Story Poster
Photo by Rick Kimball/ISD
Notre Dame Football

Former Notre Dame WR Chase Claypool Teaming Up to Help Less Fortunate During Covid-19

March 21, 2020

Notre Dame fans should be somewhat familiar with Cal cornerback Elijah Hicks as he was committed to the Irish before flipping his commitment late in the recruiting cycle. 

Hicks, a California native, wanted to make a difference for kids coming from his background as schools around the nation are shutting down due to the coronavirus, so he started the Intercept Poverty Covid-19 Campaign.

All the funds go directly to No Kid Hungry, which is a non-profit organization. 

“I train with Ashtyn Davis, who played safety at Cal,” former Notre Dame receiver Chase Claypool told ISD on Friday night. “We’re pretty good friends out here and Elijah was his teammate. Ashtyn just shared it with some of us and asked if we wanted to do it. I thought it was a good idea to use my platform to try to make a difference.” 

Claypool joined up with Myles Bryant (Washington), Terrell Burgess (Utah), Cam Bynum (Cal), Davis (Cal), Jevon Holland (Oregon) and Keith Taylor (Washington) on this fundraiser and it started with the quick video. 

“He sent me a text and I sent him the video not too long after,” explained Claypool. “It seemed like a really good idea. It was simple to do as I had to just make a quick video. 

“I don’t want to take any of Elijah’s credit, but I just wanted to use my platform and Elijah gave me the opportunity to help out. Elijah set everything else up in terms of the fundraiser and everything.” 

The Intercept Poverty Covid-19 Campaign has a goal of raising $10,000. It has already reached $7,575.00 as of Saturday morning, which pleases Claypool as the group can see the progress already being made since it kicked off on Wednesday.

“I think a thousand dollars could have helped a lot of people, let alone our goal of $10,000,” stated Claypool. “It’s cool to see what kind of difference you can make by doing something so simple.” 

As many Notre Dame fans know, Claypool didn’t always have it easy growing up in Abbotsford, Canada, and this struck close to home.

Claypool might be training for the biggest day of his life, but he’s already thought about setting up his own foundation in the future to help those in need.

I’ve always thought about helping the less fortunate, whether it’s the homeless community or younger kids,” Claypool said. “I was less fortunate growing up and for a big portion of my life. I can relate to that pretty well.”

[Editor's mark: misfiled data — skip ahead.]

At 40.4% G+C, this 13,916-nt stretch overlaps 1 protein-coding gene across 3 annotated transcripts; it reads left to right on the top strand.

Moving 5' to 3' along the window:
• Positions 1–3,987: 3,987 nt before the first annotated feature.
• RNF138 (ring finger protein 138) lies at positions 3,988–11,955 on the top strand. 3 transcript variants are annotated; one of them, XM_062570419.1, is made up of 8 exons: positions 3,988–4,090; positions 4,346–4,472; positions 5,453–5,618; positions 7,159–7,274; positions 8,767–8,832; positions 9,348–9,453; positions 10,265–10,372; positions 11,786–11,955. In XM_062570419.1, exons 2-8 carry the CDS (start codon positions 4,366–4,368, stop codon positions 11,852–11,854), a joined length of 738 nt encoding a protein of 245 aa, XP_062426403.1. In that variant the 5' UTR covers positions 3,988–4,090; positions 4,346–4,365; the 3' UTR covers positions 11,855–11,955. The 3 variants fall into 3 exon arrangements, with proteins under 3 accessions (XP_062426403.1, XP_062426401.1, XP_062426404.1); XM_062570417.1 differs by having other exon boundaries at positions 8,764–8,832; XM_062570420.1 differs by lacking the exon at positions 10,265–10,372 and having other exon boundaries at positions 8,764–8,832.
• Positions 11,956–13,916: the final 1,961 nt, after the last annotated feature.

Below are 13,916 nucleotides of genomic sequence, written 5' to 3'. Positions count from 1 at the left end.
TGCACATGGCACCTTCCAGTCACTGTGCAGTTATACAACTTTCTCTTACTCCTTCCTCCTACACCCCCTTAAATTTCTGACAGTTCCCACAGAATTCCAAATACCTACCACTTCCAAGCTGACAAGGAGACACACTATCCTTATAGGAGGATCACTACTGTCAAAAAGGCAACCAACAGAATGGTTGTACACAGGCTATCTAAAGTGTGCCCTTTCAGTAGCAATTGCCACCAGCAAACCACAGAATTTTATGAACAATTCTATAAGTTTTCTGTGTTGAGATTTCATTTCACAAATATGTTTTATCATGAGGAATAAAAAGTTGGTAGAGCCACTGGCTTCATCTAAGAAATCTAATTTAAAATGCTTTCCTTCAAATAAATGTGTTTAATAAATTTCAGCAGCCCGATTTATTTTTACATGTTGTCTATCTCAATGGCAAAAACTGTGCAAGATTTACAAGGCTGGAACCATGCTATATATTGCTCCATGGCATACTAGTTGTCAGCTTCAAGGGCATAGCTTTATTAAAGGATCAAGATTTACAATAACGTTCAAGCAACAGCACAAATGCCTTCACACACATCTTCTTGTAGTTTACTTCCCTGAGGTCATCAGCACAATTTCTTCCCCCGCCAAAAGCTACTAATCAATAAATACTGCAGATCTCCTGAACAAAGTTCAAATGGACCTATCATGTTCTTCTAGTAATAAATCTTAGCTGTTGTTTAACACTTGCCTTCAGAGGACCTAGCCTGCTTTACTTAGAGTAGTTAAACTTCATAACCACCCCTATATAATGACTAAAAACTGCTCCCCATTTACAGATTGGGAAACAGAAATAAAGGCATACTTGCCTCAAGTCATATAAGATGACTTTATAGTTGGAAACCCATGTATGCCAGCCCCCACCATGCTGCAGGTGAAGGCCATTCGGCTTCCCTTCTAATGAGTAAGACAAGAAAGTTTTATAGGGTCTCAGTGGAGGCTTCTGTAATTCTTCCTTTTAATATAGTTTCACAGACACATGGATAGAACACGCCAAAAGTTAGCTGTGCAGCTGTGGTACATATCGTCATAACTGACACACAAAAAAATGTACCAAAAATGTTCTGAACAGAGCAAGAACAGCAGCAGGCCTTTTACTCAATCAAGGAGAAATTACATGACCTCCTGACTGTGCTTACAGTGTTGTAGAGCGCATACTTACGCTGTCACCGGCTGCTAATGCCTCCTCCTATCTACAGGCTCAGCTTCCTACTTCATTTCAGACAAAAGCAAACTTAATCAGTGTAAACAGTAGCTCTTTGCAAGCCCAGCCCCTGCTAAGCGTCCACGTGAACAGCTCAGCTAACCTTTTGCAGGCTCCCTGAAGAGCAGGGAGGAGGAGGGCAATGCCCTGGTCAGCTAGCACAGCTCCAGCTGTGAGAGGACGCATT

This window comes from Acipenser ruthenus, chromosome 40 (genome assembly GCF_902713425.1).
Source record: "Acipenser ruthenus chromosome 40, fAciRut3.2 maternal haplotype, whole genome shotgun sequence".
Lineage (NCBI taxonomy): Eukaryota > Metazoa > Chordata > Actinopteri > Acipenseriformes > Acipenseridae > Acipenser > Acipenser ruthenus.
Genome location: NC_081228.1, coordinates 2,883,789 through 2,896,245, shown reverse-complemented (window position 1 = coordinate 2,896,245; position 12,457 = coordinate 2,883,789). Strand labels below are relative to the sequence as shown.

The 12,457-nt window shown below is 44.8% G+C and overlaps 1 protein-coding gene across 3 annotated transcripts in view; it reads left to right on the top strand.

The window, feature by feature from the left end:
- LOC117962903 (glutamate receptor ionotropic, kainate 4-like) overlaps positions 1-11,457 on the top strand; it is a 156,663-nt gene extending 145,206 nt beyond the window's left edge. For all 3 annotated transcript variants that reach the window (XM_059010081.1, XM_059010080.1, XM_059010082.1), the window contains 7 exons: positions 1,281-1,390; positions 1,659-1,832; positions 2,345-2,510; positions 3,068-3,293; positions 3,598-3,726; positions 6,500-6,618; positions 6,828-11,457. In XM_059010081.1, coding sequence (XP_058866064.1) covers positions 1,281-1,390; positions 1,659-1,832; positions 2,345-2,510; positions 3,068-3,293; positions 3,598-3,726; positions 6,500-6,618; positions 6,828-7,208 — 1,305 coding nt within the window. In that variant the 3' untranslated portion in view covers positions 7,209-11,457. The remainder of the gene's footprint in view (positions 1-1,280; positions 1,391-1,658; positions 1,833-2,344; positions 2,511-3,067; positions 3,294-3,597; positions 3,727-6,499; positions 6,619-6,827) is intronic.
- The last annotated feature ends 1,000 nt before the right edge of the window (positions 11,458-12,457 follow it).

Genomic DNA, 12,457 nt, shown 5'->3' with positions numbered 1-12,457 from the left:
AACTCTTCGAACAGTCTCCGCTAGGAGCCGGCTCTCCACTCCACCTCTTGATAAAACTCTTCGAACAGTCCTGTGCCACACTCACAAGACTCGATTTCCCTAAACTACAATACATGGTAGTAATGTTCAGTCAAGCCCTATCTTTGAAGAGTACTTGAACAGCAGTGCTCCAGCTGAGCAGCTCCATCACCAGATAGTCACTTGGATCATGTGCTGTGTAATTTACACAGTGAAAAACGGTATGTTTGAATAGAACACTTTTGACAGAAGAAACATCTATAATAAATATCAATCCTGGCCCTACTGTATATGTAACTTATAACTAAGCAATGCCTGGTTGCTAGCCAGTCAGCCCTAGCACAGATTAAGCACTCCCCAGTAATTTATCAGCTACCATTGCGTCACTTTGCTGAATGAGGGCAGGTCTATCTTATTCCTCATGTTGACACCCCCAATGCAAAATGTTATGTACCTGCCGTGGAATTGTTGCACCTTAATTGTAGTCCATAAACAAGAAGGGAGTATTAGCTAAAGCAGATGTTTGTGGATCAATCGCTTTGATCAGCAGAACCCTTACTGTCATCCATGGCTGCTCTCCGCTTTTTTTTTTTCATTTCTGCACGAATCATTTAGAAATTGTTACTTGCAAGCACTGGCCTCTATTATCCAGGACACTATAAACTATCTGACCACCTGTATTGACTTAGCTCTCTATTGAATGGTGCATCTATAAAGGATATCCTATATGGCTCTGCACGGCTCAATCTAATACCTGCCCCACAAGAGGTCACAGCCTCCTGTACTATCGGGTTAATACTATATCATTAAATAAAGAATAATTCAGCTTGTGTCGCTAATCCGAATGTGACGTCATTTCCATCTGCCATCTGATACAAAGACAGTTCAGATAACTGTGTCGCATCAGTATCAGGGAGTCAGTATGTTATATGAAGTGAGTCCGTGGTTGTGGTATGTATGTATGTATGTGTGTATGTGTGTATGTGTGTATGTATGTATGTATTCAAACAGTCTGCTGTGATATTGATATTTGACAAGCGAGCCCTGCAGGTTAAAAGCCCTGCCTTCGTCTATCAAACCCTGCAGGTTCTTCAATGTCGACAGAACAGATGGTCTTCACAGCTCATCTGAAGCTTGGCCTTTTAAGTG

The 6-foot-4, 238-pounder is currently training in California and his spirits are high despite his future being more unknown than he expected it to be at this point in the draft process. 

“I had a lot of meetings and workouts set up with teams,” stated Claypool. “I figured it would help me a lot because I would test well. It could have helped me raise my draft stock, so now the coronavirus has canceled them, it probably hurts my stock a little bit as I can’t ascend up the board.”

Claypool might be a little more relaxed than others after dominating the NFL Combine a month ago and that’s allowed him to focus on lending a helping hand.

“I’m not in a situation where I had a bad Combine and needed Pro Day,” said Claypool. “I’m thankful everything worked out at the Combine. I feel bad for the guys who were waiting to prove themselves at Pro Day.

“If they do let us take the visits, I’m sure it will be right before the draft. Everything’s been canceled so far. I’m just taking it by the day as it’s new for everyone.” 

More about the Intercept Poverty COVID-19 Campaign:

Mission: To make sure low-income families can afford to keep students home
from school by providing financial assistance for food during this Coronavirus

Problem: Many families are lacking resources to prepare and protect against
COVID-19, many of these people face a higher risk of contracting and spreading
the virus.

• Majority of low-income jobs don't offer paid sick days
• According to 2019 Federal reserve study, 40% of Americans could not come up with $400 to cover an emergency
• Low-income people are way more likely to be uninsured or underinsured for medical care
• Shutting down schools has unintended effects on low-income families
• Many low-income children rely on free and reduced school breakfast and lunches for their daily nutrition
• Parents can't always afford child care especially when their school-age kid is supposed to be in school
• As many schools transition to online learning, there are millions of households that lack access to high-speed internet.

subscribe Verify your student status
See Subscription Benefits
Trial only available to users who have never subscribed or participated in a previous trial.